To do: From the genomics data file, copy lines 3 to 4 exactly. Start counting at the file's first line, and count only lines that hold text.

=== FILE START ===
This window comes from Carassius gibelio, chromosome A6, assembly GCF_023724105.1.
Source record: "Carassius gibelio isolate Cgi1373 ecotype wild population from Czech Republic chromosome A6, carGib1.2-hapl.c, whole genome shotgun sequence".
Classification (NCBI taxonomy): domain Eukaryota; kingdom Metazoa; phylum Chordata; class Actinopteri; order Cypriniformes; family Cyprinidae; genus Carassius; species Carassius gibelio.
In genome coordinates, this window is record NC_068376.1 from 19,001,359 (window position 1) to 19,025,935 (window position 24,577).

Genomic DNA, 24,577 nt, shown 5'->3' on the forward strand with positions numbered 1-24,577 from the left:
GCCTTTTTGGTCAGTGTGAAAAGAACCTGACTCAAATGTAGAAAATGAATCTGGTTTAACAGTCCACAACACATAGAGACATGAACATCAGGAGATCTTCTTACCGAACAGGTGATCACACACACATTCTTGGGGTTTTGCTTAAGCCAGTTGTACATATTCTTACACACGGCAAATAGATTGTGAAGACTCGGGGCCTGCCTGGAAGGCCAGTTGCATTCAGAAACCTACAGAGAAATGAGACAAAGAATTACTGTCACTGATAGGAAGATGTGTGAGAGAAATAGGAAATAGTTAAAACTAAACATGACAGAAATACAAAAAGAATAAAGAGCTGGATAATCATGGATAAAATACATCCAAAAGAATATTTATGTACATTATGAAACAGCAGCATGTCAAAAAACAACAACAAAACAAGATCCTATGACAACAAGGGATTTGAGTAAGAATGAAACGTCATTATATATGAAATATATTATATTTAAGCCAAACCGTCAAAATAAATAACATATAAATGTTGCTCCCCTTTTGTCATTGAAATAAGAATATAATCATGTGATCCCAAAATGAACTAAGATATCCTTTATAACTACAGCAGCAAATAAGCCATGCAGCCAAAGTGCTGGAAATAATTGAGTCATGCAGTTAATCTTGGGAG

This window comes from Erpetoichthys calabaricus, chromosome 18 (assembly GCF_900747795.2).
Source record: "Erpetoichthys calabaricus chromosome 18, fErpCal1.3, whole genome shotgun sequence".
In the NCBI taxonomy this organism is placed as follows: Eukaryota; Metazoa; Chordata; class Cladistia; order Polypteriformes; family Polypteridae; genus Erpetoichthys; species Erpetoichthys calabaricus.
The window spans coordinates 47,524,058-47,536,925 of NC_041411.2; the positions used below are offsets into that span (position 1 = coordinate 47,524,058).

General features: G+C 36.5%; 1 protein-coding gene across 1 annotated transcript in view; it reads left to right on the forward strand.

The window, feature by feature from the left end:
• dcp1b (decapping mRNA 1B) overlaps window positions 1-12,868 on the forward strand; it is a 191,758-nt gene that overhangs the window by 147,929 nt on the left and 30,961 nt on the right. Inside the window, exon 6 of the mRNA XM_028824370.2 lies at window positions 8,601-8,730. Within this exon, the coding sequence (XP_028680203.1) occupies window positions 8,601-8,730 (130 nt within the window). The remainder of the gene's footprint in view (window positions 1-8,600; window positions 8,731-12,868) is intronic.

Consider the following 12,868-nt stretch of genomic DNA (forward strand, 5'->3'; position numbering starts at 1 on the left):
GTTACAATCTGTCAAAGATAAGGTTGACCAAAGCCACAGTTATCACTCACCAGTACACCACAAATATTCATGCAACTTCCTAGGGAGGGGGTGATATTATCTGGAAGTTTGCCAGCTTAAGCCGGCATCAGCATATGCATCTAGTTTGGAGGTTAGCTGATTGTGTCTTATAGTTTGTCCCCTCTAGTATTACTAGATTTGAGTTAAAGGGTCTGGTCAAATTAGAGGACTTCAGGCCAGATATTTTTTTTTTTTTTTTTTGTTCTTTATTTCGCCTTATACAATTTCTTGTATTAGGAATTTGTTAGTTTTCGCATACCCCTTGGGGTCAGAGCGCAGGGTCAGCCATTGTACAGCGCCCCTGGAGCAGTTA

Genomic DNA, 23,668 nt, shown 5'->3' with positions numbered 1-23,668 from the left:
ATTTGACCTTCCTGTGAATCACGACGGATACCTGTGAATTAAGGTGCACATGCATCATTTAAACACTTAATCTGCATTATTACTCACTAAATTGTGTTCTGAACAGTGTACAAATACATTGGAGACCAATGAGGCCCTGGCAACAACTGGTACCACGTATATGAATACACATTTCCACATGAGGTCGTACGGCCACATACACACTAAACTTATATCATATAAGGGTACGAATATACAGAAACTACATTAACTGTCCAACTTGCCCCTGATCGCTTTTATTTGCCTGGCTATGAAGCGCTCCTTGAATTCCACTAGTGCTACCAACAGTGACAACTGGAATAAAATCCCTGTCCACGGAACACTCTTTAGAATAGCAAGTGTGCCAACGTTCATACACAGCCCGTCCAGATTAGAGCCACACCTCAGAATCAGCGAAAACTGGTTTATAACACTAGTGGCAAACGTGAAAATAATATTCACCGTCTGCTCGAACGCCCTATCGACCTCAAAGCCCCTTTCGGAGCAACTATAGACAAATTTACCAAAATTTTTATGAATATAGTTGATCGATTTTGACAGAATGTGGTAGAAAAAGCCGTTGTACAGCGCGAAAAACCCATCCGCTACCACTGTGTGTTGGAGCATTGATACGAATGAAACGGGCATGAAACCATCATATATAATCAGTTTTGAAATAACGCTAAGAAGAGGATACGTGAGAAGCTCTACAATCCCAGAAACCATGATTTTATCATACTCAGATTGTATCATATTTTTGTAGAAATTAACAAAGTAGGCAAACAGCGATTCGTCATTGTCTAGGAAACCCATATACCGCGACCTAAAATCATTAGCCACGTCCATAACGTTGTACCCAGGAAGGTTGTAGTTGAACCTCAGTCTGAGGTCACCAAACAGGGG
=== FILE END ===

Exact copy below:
Classification (NCBI taxonomy): domain Eukaryota; kingdom Metazoa; phylum Chordata; class Actinopteri; order Cypriniformes; family Cyprinidae; genus Carassius; species Carassius gibelio.
In genome coordinates, this window is record NC_068376.1 from 19,001,359 (window position 1) to 19,025,935 (window position 24,577).